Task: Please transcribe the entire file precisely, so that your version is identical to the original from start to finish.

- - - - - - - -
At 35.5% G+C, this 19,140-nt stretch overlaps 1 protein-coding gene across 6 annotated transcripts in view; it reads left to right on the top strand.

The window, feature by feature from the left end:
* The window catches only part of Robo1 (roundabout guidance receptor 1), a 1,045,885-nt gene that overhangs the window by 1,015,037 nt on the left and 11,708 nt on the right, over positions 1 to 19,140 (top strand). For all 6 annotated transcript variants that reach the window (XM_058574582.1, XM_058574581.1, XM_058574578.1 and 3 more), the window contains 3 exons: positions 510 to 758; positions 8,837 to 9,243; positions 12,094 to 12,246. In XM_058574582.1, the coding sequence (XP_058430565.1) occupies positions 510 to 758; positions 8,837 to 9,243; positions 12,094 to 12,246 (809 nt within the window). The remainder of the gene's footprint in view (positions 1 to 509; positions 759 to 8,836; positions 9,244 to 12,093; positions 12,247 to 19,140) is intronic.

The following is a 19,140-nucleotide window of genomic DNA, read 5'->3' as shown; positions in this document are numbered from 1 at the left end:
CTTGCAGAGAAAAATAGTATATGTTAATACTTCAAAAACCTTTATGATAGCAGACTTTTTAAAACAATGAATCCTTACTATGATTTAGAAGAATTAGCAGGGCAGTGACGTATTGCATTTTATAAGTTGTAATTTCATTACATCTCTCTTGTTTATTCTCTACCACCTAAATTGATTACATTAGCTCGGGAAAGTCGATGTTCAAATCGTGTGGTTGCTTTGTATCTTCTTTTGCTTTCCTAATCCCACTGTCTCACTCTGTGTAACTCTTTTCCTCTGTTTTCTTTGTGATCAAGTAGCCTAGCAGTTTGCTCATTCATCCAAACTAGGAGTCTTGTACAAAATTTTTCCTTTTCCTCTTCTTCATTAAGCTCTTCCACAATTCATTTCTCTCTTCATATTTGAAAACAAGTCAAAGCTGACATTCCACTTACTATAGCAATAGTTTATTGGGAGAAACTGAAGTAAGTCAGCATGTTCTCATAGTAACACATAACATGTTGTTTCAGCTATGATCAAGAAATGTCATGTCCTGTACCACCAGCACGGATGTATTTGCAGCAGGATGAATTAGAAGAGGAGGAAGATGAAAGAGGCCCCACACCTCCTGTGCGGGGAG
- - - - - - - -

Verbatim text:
At 35.5% G+C, this 19,140-nt stretch overlaps 1 protein-coding gene across 6 annotated transcripts in view; it reads left to right on the top strand.

The window, feature by feature from the left end:
* The window catches only part of Robo1 (roundabout guidance receptor 1), a 1,045,885-nt gene that overhangs the window by 1,015,037 nt on the left and 11,708 nt on the right, over positions 1 to 19,140 (top strand). For all 6 annotated transcript variants that reach the window (XM_058574582.1, XM_058574581.1, XM_058574578.1 and 3 more), the window contains 3 exons: positions 510 to 758; positions 8,837 to 9,243; positions 12,094 to 12,246. In XM_058574582.1, the coding sequence (XP_058430565.1) occupies positions 510 to 758; positions 8,837 to 9,243; positions 12,094 to 12,246 (809 nt within the window). The remainder of the gene's footprint in view (positions 1 to 509; positions 759 to 8,836; positions 9,244 to 12,093; positions 12,247 to 19,140) is intronic.

The following is a 19,140-nucleotide window of genomic DNA, read 5'->3' as shown; positions in this document are numbered from 1 at the left end:
CTTGCAGAGAAAAATAGTATATGTTAATACTTCAAAAACCTTTATGATAGCAGACTTTTTAAAACAATGAATCCTTACTATGATTTAGAAGAATTAGCAGGGCAGTGACGTATTGCATTTTATAAGTTGTAATTTCATTACATCTCTCTTGTTTATTCTCTACCACCTAAATTGATTACATTAGCTCGGGAAAGTCGATGTTCAAATCGTGTGGTTGCTTTGTATCTTCTTTTGCTTTCCTAATCCCACTGTCTCACTCTGTGTAACTCTTTTCCTCTGTTTTCTTTGTGATCAAGTAGCCTAGCAGTTTGCTCATTCATCCAAACTAGGAGTCTTGTACAAAATTTTTCCTTTTCCTCTTCTTCATTAAGCTCTTCCACAATTCATTTCTCTCTTCATATTTGAAAACAAGTCAAAGCTGACATTCCACTTACTATAGCAATAGTTTATTGGGAGAAACTGAAGTAAGTCAGCATGTTCTCATAGTAACACATAACATGTTGTTTCAGCTATGATCAAGAAATGTCATGTCCTGTACCACCAGCACGGATGTATTTGCAGCAGGATGAATTAGAAGAGGAGGAAGATGAAAGAGGCCCCACACCTCCTGTGCGGGGAG